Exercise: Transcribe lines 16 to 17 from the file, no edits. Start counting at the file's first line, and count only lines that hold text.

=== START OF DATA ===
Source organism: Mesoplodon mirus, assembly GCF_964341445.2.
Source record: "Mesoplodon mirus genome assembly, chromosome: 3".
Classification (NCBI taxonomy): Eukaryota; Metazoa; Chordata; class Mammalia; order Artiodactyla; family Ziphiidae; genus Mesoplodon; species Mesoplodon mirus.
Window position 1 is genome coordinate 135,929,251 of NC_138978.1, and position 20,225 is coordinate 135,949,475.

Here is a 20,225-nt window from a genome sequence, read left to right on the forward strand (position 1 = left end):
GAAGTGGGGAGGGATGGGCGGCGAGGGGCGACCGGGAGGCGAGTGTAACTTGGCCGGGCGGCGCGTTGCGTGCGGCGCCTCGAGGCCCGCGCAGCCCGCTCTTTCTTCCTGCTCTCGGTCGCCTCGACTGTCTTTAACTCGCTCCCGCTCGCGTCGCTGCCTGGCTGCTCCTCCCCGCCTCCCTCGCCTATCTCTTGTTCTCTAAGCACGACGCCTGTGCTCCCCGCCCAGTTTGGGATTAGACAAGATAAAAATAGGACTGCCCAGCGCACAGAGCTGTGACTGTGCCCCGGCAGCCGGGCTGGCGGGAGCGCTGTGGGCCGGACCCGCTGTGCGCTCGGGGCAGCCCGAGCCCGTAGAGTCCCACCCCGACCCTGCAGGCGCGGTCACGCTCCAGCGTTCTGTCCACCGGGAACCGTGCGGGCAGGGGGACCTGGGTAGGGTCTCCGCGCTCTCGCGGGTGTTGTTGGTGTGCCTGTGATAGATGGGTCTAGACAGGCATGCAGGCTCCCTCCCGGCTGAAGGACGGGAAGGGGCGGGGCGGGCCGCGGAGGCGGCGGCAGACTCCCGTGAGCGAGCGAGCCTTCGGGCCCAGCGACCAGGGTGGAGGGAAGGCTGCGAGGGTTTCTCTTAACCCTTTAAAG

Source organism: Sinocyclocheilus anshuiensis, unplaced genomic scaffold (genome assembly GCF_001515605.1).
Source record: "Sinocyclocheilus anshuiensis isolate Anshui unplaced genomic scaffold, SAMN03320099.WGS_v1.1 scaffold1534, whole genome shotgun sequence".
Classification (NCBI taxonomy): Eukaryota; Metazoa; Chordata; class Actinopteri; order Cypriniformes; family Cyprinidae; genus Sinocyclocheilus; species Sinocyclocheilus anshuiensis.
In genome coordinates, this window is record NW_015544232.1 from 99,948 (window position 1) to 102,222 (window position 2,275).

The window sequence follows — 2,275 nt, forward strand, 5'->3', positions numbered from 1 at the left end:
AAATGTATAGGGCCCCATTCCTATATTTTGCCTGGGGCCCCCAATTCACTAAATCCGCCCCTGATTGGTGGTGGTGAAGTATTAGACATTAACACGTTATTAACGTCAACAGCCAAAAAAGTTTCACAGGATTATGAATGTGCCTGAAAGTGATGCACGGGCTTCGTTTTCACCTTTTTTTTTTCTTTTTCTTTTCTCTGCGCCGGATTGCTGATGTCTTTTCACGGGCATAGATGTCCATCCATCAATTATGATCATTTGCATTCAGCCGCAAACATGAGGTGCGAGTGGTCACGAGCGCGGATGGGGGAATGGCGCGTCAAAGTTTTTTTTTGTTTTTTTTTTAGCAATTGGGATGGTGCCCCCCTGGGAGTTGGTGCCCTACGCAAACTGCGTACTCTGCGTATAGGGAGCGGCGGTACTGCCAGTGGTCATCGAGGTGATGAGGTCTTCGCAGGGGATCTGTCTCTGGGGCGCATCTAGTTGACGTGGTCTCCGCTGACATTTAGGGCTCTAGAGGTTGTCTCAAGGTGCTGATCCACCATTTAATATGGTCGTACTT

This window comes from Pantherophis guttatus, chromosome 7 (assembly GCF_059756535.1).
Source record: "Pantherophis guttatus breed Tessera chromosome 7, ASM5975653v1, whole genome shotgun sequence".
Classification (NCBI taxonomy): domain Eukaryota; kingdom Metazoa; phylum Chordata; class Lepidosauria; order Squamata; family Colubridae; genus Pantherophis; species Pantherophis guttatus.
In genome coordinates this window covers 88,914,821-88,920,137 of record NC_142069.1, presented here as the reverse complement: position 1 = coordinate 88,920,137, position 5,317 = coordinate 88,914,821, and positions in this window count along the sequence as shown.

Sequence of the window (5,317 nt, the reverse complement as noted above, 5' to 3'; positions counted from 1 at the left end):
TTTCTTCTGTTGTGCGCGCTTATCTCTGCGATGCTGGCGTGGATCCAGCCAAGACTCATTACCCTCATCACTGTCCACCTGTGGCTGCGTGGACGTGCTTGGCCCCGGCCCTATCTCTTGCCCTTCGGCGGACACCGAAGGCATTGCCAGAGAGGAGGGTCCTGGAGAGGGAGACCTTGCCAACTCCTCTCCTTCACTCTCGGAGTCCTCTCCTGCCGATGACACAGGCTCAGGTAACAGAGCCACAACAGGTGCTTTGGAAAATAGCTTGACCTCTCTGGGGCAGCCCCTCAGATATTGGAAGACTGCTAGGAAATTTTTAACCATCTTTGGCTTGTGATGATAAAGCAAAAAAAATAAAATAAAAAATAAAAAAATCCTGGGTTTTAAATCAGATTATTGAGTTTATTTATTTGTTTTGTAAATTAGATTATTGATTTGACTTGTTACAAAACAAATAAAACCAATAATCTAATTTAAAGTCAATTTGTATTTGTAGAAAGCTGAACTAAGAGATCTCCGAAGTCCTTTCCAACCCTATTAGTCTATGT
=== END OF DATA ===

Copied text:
In genome coordinates this window covers 88,914,821-88,920,137 of record NC_142069.1, presented here as the reverse complement: position 1 = coordinate 88,920,137, position 5,317 = coordinate 88,914,821, and positions in this window count along the sequence as shown.

Sequence of the window (5,317 nt, the reverse complement as noted above, 5' to 3'; positions counted from 1 at the left end):